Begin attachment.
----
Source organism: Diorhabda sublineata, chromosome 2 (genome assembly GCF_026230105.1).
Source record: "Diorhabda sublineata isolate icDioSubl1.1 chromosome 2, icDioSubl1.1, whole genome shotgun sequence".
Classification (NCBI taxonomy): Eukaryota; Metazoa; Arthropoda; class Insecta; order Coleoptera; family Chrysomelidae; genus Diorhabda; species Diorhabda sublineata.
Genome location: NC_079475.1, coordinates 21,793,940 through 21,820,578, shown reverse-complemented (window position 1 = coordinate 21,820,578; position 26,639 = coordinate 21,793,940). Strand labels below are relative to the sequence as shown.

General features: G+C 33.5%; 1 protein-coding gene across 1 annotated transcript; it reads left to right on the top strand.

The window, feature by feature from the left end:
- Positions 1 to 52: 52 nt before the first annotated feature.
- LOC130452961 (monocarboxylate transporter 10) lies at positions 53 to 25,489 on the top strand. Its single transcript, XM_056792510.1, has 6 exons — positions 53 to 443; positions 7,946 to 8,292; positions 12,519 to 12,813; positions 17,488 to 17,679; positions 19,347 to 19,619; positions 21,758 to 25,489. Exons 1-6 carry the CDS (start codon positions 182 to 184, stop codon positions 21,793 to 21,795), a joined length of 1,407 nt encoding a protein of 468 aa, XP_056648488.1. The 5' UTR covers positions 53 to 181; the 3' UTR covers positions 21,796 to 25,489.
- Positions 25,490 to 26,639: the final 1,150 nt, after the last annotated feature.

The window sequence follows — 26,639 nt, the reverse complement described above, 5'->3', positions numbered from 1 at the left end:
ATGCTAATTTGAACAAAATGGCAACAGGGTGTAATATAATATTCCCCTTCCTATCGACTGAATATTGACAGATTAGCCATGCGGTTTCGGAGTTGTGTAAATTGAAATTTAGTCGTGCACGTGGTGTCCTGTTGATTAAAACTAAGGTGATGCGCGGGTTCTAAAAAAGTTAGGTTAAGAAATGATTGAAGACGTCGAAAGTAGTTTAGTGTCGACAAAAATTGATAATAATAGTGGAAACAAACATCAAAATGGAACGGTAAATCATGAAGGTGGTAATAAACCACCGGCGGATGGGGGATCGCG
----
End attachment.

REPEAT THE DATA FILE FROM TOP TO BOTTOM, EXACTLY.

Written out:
Source organism: Diorhabda sublineata, chromosome 2 (genome assembly GCF_026230105.1).
Source record: "Diorhabda sublineata isolate icDioSubl1.1 chromosome 2, icDioSubl1.1, whole genome shotgun sequence".
Classification (NCBI taxonomy): Eukaryota; Metazoa; Arthropoda; class Insecta; order Coleoptera; family Chrysomelidae; genus Diorhabda; species Diorhabda sublineata.
Genome location: NC_079475.1, coordinates 21,793,940 through 21,820,578, shown reverse-complemented (window position 1 = coordinate 21,820,578; position 26,639 = coordinate 21,793,940). Strand labels below are relative to the sequence as shown.

General features: G+C 33.5%; 1 protein-coding gene across 1 annotated transcript; it reads left to right on the top strand.

The window, feature by feature from the left end:
- Positions 1 to 52: 52 nt before the first annotated feature.
- LOC130452961 (monocarboxylate transporter 10) lies at positions 53 to 25,489 on the top strand. Its single transcript, XM_056792510.1, has 6 exons — positions 53 to 443; positions 7,946 to 8,292; positions 12,519 to 12,813; positions 17,488 to 17,679; positions 19,347 to 19,619; positions 21,758 to 25,489. Exons 1-6 carry the CDS (start codon positions 182 to 184, stop codon positions 21,793 to 21,795), a joined length of 1,407 nt encoding a protein of 468 aa, XP_056648488.1. The 5' UTR covers positions 53 to 181; the 3' UTR covers positions 21,796 to 25,489.
- Positions 25,490 to 26,639: the final 1,150 nt, after the last annotated feature.

The window sequence follows — 26,639 nt, the reverse complement described above, 5'->3', positions numbered from 1 at the left end:
ATGCTAATTTGAACAAAATGGCAACAGGGTGTAATATAATATTCCCCTTCCTATCGACTGAATATTGACAGATTAGCCATGCGGTTTCGGAGTTGTGTAAATTGAAATTTAGTCGTGCACGTGGTGTCCTGTTGATTAAAACTAAGGTGATGCGCGGGTTCTAAAAAAGTTAGGTTAAGAAATGATTGAAGACGTCGAAAGTAGTTTAGTGTCGACAAAAATTGATAATAATAGTGGAAACAAACATCAAAATGGAACGGTAAATCATGAAGGTGGTAATAAACCACCGGCGGATGGGGGATCGCG